The garden calls in winter

Although January, February are looming, there are still decisions to be made


Those East Central Illinois residents who love to work in the dirt can get a bit depressed and stir crazy in winter.

Looking out at the brown fields — or at the horses rolling around in the mud pasture — it’s difficult to remember the abundance — and heat, sweat and weeds — that make up the bulk of the summer in the garden. As January prepares to arrive — with much colder temperatures next week —the seed catalogs are now arriving. Gardeners are finding a little bit of excitement to start the whole process again.

Gardeners spend hours pouring over the seed catalogs, making lists, cross checking them, studying seeding dates and mapping the fields. This time of year allows gardeners to learn more, become inspired and organize their gardens for the upcoming season.

There’s plenty that can be done in January and February to prepare for a successful year in the garden.

Study and Learn

An experienced gardener may already have a good idea about what grows well in our area, as well as what has grown well in the past. Chances are there’s probably been failures as well.

But if you’re new to gardening, don’t worry, someone else has already tried — and probably failed — with just about every aspect of cultivation. That’s the good news. The bad news is that it takes a bit of work studying and reading to learn what is a sure bet for your region, how to best plant, transplant, cultivate and harvest what you choose.

Reputable seed companies usually have careful instructions on how to grow different seeds. Take the time to read how to do it right and there will be a much higher rate of success.

There are countless articles and blogs on the Internet now to help in the quest for knowledge. Always keep in mind the region about which the author is writing, as climates can differ greatly.

Edgar County is located in USDA Zone 6. Check and make sure the seeds purchased are recommended for the correct zone.

Map your Garden

This doesn’t have to be a huge project. There’s no need to create professional level blueprints — but have a general idea about the space where the garden will be located. There are four primary necessities for any successful garden — light, water, soil and space. You need to determine the range of all of these so you can choose plants that are best suited for that area.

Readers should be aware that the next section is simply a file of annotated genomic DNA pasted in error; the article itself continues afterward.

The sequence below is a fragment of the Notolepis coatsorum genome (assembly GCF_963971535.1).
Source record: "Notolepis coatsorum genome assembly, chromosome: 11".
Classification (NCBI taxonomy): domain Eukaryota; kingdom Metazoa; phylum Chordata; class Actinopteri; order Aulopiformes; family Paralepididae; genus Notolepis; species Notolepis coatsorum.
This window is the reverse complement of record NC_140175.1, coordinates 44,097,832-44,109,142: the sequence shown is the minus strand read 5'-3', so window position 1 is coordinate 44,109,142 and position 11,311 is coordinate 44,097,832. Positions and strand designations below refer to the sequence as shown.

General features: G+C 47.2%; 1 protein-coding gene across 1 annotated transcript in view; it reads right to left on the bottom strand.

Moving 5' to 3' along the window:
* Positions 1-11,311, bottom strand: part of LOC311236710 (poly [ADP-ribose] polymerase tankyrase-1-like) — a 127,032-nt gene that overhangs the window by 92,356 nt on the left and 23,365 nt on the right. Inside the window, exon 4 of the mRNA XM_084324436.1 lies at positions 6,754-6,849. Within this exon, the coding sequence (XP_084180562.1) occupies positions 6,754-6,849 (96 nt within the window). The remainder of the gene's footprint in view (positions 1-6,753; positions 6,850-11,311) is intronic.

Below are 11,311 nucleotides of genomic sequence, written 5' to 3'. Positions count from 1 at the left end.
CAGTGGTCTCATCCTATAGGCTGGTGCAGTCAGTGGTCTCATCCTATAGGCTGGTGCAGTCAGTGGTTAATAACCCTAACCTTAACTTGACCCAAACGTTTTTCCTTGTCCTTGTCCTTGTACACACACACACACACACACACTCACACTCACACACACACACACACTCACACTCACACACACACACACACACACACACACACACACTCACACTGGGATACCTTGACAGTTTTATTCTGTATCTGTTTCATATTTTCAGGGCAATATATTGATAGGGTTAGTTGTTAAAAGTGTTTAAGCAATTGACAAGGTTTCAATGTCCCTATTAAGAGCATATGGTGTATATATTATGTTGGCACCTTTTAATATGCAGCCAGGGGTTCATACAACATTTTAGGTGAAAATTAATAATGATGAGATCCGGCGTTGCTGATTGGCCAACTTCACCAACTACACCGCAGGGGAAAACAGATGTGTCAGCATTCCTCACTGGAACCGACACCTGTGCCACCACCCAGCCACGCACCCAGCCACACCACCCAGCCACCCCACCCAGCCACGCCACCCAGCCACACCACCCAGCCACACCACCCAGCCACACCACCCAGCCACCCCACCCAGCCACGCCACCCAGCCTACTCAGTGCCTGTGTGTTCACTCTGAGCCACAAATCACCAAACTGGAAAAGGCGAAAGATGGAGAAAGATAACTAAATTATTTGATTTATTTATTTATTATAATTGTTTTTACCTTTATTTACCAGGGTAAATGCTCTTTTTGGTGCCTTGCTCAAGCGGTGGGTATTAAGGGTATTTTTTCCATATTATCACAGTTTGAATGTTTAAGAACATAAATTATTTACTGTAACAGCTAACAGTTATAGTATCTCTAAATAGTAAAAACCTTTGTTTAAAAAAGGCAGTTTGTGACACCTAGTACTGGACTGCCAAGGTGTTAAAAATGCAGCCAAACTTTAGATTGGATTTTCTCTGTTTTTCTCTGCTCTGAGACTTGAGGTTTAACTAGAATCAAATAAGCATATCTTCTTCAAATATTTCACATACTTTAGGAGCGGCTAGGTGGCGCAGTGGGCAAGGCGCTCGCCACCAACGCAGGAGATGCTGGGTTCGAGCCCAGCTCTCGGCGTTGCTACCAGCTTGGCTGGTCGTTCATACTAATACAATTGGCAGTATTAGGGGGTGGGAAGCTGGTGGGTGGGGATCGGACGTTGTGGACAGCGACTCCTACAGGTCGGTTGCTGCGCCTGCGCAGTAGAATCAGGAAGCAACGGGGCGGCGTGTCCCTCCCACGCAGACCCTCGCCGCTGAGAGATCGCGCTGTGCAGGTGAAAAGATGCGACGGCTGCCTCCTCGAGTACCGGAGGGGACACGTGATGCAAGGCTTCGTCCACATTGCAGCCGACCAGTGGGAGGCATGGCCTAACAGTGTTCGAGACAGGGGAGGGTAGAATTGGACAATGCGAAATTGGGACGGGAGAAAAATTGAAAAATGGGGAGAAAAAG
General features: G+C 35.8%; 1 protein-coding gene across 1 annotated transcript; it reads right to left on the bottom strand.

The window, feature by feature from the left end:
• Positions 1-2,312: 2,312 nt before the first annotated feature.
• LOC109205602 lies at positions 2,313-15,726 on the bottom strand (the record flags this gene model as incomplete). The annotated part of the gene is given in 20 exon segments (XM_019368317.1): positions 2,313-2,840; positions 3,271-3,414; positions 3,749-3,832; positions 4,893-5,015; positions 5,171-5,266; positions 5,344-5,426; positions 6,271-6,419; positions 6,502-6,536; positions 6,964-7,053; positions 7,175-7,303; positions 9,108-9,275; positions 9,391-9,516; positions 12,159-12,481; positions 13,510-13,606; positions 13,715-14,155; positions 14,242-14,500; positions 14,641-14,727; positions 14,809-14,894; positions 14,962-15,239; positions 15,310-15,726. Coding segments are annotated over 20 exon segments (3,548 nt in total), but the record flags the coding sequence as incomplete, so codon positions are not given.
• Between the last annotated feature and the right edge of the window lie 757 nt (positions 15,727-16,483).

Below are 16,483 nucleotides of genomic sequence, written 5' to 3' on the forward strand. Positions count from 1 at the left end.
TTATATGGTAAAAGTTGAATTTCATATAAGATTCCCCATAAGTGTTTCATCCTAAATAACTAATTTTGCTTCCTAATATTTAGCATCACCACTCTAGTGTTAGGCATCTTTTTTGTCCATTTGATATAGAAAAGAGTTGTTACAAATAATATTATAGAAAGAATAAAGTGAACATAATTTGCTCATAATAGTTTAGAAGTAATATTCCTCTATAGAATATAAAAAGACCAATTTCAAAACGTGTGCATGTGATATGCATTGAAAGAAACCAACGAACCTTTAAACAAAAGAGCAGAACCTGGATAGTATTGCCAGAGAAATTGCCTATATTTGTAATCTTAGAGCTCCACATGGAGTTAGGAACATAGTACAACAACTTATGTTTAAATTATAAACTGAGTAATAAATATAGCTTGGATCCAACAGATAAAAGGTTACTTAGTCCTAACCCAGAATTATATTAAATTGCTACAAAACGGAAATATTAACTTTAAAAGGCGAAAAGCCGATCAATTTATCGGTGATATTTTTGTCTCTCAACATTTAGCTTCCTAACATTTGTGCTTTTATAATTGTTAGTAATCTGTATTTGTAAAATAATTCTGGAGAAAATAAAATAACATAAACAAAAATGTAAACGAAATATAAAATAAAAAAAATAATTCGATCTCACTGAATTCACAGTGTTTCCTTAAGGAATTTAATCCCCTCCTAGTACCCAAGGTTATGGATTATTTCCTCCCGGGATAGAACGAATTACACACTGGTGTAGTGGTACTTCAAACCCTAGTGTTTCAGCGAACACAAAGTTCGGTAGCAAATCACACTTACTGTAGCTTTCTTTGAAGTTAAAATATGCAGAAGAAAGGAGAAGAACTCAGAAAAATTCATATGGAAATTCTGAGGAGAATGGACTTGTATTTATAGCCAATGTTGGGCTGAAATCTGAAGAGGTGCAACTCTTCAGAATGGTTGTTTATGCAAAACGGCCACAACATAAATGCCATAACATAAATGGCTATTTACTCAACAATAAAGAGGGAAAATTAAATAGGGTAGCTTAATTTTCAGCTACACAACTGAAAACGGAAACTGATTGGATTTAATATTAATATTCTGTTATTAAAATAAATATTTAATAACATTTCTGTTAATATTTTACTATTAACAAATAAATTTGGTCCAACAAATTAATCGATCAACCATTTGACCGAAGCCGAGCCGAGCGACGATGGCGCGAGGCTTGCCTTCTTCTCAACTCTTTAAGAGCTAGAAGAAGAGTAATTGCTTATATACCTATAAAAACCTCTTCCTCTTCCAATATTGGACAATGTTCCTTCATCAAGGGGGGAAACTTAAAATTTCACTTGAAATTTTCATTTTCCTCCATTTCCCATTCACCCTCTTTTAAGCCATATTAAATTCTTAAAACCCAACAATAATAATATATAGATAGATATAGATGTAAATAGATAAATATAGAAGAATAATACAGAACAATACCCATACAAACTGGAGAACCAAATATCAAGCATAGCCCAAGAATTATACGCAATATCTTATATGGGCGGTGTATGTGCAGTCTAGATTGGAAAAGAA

Measure and draw the garden as close to scale as you can. Draw in any large fixtures, such as the garage, a large tree, a big rock or anything else that could potentially cause shade during the day.

Determine which way is east so you can mark the map and so you’ll have a general understanding of the way the sun will move through the day. Determine the water source and mark that on the map as well. Consider the soil and what you will do to keep it healthy and productive.

Order Your Seeds

After figuring out what to plant and where to get it, order the seeds. Always order as early as possible to insure the seeds are not sold out or back-ordered. Potatoes are always notorious for this, so order early.

Organize your Seeds

When the boxes of seeds arrive, organize them. Carefully check to make sure the orders are complete. Separate the seeds by when they need to be started and later transplanted as well as those that can be directly sown in the garden. Organize the seeds by planting date.

Inventory your Supplies

Take the time in the dead of winter to inventory all gardening supplies making sure everything is ready for spring. There’s nothing worse than finding something is missing and a trip to Rural King or the local garden center is needed.

Give your tools a good wash. Check to make sure seed starting soil, seed trays, pots or anything else needed to start seeds indoors is on hand.